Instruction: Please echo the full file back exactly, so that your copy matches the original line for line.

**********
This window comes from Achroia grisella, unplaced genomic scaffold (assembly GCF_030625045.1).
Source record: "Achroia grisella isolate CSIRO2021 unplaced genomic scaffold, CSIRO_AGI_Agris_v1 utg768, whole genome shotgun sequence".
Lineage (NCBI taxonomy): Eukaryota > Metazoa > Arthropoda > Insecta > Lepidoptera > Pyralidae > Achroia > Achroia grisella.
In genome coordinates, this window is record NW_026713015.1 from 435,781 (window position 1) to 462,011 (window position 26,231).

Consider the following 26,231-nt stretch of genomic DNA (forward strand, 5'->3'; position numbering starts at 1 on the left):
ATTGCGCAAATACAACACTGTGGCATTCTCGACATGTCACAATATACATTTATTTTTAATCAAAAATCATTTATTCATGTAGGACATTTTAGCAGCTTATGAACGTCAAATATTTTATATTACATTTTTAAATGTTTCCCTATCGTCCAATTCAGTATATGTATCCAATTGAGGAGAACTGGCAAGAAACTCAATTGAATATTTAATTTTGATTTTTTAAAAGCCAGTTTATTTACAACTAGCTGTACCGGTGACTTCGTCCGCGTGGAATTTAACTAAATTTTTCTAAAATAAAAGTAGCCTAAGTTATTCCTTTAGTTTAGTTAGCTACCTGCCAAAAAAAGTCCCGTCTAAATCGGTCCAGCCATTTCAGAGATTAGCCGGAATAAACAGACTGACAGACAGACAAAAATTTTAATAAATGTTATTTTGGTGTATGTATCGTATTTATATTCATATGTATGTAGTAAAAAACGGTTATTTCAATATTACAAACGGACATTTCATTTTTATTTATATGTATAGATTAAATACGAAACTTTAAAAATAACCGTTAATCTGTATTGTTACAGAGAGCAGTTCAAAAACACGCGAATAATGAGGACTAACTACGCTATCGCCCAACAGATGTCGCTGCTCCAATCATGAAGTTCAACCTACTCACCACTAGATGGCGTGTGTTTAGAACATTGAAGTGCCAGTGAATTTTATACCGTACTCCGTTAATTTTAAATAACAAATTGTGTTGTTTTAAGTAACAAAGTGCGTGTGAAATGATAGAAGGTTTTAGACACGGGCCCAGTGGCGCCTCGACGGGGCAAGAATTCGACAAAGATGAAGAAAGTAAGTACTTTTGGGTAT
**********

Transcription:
This window comes from Achroia grisella, unplaced genomic scaffold (assembly GCF_030625045.1).
Source record: "Achroia grisella isolate CSIRO2021 unplaced genomic scaffold, CSIRO_AGI_Agris_v1 utg768, whole genome shotgun sequence".
Lineage (NCBI taxonomy): Eukaryota > Metazoa > Arthropoda > Insecta > Lepidoptera > Pyralidae > Achroia > Achroia grisella.
In genome coordinates, this window is record NW_026713015.1 from 435,781 (window position 1) to 462,011 (window position 26,231).

Consider the following 26,231-nt stretch of genomic DNA (forward strand, 5'->3'; position numbering starts at 1 on the left):
ATTGCGCAAATACAACACTGTGGCATTCTCGACATGTCACAATATACATTTATTTTTAATCAAAAATCATTTATTCATGTAGGACATTTTAGCAGCTTATGAACGTCAAATATTTTATATTACATTTTTAAATGTTTCCCTATCGTCCAATTCAGTATATGTATCCAATTGAGGAGAACTGGCAAGAAACTCAATTGAATATTTAATTTTGATTTTTTAAAAGCCAGTTTATTTACAACTAGCTGTACCGGTGACTTCGTCCGCGTGGAATTTAACTAAATTTTTCTAAAATAAAAGTAGCCTAAGTTATTCCTTTAGTTTAGTTAGCTACCTGCCAAAAAAAGTCCCGTCTAAATCGGTCCAGCCATTTCAGAGATTAGCCGGAATAAACAGACTGACAGACAGACAAAAATTTTAATAAATGTTATTTTGGTGTATGTATCGTATTTATATTCATATGTATGTAGTAAAAAACGGTTATTTCAATATTACAAACGGACATTTCATTTTTATTTATATGTATAGATTAAATACGAAACTTTAAAAATAACCGTTAATCTGTATTGTTACAGAGAGCAGTTCAAAAACACGCGAATAATGAGGACTAACTACGCTATCGCCCAACAGATGTCGCTGCTCCAATCATGAAGTTCAACCTACTCACCACTAGATGGCGTGTGTTTAGAACATTGAAGTGCCAGTGAATTTTATACCGTACTCCGTTAATTTTAAATAACAAATTGTGTTGTTTTAAGTAACAAAGTGCGTGTGAAATGATAGAAGGTTTTAGACACGGGCCCAGTGGCGCCTCGACGGGGCAAGAATTCGACAAAGATGAAGAAAGTAAGTACTTTTGGGTAT